Results—Percentage scores (scale, 0 to 4) of cells expressing CD3 (median, 2.35 [range, 0.2 to 3.7]; mean ± SD, 2.36 ± 1.08) were significantly greater than scores of cells expressing CD79a (median, 0.55 [range, 0 to 1.5]; mean, 0.69 ± 0.72). All samples stained positively for CD4- and CD8-expressing cells, with no significant difference in scoring. All samples stained positively for IgG, IgM, and IgA. No serum or AH samples collected from horses with IMMK reacted with unaffected equine cornea.

Conclusions and Clinical Relevance—Pathogenesis of superficial stromal IMMK included cell-mediated inflammation governed by both cytotoxic and helper T cells. Local immunoglobulins were present in affected corneas; however, corneal-binding immunoglobulins were not detected in the serum or AH from horses with IMMK.

Full access
in American Journal of Veterinary Research

Abstract

OBJECTIVE To investigate the cytotoxic effects of azathioprine, 6-mercaptopurine, and 6-thioguanine on canine hepatocytes.

SAMPLE Commercially available cryopreserved canine primary hepatocytes.

PROCEDURES The study consisted of 2 trials. In trial 1, hepatocytes were incubated with azathioprine, 6-mercaptopurine, or 6-thioguanine at 1 of 6 concentrations (0.468, 0.937, 1.875, 3.750, 7.500, or 15.000 μmol/L) for 24, 48, or 72 hours. At each time, cell viability and lactate dehydrogenase (LDH) activity were determined for each thiopurine-concentration combination, and alanine aminotransferase (ALT) activity was determined for cells incubated with each thiopurine at a concentration of 15 μmol/L. In trial 2, hepatocytes were incubated with azathioprine, 6-mercaptopurine, or 6-thioguanine at 1 of 3 concentrations (18.75, 37.50, or 75.00 μmol/L) for 24 hours, after which the free glutathione concentration was determined for each thiopurine-concentration combination and compared with that for hepatocytes incubated without a thiopurine (control).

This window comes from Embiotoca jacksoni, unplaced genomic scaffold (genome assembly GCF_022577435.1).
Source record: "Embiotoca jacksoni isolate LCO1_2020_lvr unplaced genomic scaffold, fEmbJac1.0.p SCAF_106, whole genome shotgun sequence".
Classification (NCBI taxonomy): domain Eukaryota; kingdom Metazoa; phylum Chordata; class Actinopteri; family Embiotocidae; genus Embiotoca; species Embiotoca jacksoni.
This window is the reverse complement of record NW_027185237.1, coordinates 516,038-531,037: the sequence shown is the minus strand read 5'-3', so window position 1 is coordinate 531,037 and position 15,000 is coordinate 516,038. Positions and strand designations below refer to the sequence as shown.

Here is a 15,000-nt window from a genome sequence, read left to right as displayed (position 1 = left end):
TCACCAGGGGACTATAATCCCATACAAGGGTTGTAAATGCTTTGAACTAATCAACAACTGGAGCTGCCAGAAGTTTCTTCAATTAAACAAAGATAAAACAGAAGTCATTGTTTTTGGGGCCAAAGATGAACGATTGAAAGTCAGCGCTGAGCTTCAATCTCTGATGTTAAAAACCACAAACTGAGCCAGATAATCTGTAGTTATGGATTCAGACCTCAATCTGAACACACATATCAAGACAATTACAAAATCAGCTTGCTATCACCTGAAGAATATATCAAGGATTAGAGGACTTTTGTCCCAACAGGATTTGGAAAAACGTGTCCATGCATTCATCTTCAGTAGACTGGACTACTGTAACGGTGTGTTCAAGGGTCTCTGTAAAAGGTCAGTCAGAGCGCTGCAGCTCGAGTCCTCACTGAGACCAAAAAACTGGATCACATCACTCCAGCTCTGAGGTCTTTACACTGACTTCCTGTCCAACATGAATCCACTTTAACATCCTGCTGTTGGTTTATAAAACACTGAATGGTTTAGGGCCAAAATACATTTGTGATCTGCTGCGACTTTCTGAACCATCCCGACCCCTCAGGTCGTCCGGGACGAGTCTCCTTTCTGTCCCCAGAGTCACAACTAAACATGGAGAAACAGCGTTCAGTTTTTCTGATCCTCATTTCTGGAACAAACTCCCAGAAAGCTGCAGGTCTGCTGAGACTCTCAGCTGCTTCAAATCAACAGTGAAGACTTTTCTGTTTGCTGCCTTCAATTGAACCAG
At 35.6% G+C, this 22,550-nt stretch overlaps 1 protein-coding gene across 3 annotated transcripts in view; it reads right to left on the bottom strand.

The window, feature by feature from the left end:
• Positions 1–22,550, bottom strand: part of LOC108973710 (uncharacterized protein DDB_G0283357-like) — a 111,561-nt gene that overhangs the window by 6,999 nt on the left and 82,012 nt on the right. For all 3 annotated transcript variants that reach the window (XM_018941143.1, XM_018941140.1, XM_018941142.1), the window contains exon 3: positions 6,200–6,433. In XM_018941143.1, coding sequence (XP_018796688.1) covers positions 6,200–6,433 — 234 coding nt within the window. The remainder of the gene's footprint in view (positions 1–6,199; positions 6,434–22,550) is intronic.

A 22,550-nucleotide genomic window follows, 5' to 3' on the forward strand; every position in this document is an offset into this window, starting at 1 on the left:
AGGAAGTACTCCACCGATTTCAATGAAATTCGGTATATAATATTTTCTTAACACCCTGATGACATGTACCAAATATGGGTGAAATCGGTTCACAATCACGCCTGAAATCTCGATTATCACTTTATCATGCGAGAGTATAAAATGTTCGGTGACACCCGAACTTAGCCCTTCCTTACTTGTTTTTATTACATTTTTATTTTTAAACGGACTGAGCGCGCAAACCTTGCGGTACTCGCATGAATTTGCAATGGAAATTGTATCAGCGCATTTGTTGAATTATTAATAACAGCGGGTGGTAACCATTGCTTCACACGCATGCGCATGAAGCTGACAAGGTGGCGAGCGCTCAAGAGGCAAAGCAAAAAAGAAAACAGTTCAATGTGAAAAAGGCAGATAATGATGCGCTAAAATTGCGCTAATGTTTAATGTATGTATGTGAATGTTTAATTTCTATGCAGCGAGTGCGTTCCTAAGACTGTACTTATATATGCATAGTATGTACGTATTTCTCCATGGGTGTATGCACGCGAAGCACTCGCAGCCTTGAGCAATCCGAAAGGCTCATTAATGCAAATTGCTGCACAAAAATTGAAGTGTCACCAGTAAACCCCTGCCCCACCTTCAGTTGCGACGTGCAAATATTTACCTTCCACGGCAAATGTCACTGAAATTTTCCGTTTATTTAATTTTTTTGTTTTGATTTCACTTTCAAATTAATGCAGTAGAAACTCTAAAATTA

RESULTS Incubation of hepatocytes with each of the 3 thiopurines adversely affected cell viability in a time- and concentration-dependent manner; however, this decrease in cell viability was not accompanied by a concurrent increase in LDH or ALT activity. Likewise, free glutathione concentration for hepatocytes incubated for 24 hours with supratherapeutic thiopurine concentrations (> 18.75 μmol/L) did not differ significantly from that of control cells.

CONCLUSIONS AND CLINICAL RELEVANCE Results indicated that thiopurines adversely affected the viability of canine hepatocytes in a time- and concentration-dependent manner but had a nonsignificant effect on the LDH and ALT activities and free glutathione depletion of those hepatocytes.

Full access
in American Journal of Veterinary Research